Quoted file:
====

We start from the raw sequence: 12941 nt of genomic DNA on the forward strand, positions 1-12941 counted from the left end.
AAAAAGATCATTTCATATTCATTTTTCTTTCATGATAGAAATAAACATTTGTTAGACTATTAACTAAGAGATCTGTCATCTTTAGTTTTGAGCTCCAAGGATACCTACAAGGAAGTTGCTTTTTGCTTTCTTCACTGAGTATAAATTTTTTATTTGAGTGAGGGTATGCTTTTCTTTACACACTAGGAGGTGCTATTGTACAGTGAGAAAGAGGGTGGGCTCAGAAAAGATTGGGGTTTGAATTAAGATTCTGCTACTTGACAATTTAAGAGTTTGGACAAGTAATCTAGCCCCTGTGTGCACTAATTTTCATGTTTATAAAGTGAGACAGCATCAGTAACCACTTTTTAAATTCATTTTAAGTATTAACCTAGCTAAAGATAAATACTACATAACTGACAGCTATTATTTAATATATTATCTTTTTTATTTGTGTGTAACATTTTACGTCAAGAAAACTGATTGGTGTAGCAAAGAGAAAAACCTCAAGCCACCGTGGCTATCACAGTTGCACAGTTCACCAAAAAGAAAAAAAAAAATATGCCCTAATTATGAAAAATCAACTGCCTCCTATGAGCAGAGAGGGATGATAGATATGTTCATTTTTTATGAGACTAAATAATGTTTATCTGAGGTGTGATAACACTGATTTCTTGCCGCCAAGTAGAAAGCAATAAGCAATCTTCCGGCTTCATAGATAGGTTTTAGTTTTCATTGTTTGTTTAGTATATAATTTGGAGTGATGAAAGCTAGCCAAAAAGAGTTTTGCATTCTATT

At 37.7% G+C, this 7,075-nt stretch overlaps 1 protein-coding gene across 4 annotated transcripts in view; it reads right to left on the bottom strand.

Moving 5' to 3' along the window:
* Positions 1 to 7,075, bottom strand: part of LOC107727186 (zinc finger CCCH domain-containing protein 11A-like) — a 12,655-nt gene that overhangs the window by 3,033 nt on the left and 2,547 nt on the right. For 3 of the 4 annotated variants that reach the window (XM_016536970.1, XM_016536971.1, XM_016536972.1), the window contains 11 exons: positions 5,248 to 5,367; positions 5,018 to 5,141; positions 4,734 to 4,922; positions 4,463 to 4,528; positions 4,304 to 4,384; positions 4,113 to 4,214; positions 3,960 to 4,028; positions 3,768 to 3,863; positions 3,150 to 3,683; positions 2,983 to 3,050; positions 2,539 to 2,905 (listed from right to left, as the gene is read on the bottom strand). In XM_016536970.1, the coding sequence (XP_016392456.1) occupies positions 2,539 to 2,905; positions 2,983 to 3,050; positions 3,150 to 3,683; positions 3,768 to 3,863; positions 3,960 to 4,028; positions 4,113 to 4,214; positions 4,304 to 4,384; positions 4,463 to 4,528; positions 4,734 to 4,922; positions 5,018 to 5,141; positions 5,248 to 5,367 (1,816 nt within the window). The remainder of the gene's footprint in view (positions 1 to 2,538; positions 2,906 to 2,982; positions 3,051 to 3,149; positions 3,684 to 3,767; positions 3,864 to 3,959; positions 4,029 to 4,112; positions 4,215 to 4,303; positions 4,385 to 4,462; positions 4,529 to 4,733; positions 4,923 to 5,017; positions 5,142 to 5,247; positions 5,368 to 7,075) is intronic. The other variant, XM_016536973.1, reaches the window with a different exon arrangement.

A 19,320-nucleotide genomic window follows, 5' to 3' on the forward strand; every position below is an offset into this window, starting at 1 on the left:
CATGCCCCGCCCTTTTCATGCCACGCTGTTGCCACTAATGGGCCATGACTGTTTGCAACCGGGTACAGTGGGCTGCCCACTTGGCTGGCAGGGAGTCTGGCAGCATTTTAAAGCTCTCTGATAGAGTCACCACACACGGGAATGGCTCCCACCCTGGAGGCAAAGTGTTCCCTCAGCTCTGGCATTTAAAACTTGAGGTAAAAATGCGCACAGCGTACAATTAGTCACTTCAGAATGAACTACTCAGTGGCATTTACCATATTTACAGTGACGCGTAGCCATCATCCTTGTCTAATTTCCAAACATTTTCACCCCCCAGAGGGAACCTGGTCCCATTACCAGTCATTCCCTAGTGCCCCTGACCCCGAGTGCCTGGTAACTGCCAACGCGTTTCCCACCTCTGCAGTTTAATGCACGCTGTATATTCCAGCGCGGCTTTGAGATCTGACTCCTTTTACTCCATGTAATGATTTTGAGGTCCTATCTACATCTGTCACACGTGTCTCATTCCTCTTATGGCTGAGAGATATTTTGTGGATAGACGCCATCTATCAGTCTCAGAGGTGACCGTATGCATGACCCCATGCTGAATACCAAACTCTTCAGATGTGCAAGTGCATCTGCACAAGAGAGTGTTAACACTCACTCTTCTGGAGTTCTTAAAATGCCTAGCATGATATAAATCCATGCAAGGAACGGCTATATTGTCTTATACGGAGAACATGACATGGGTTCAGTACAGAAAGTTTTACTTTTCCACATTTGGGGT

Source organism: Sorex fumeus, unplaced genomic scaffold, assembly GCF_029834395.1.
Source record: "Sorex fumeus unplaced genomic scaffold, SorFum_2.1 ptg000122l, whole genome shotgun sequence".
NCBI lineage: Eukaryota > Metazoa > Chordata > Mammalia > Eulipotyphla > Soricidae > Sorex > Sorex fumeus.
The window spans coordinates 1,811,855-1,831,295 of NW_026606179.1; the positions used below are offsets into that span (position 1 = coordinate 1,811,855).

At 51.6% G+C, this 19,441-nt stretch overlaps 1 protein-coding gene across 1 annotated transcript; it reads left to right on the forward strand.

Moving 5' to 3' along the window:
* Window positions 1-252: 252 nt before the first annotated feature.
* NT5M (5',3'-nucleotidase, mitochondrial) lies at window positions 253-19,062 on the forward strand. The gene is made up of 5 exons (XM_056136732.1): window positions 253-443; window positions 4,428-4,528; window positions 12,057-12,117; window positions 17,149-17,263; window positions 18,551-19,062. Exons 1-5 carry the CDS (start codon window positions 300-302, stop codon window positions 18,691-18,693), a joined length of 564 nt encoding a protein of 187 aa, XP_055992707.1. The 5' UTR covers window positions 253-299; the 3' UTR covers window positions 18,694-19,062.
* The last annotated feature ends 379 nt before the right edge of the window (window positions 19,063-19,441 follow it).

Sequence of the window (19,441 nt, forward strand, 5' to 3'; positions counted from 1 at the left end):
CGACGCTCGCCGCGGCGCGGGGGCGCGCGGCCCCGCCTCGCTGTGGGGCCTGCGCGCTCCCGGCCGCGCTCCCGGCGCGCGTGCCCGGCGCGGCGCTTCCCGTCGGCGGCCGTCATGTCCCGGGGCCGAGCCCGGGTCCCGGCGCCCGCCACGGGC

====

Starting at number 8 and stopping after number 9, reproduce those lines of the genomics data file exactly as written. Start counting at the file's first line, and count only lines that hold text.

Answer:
Source organism: Sorex fumeus, unplaced genomic scaffold, assembly GCF_029834395.1.
Source record: "Sorex fumeus unplaced genomic scaffold, SorFum_2.1 ptg000122l, whole genome shotgun sequence".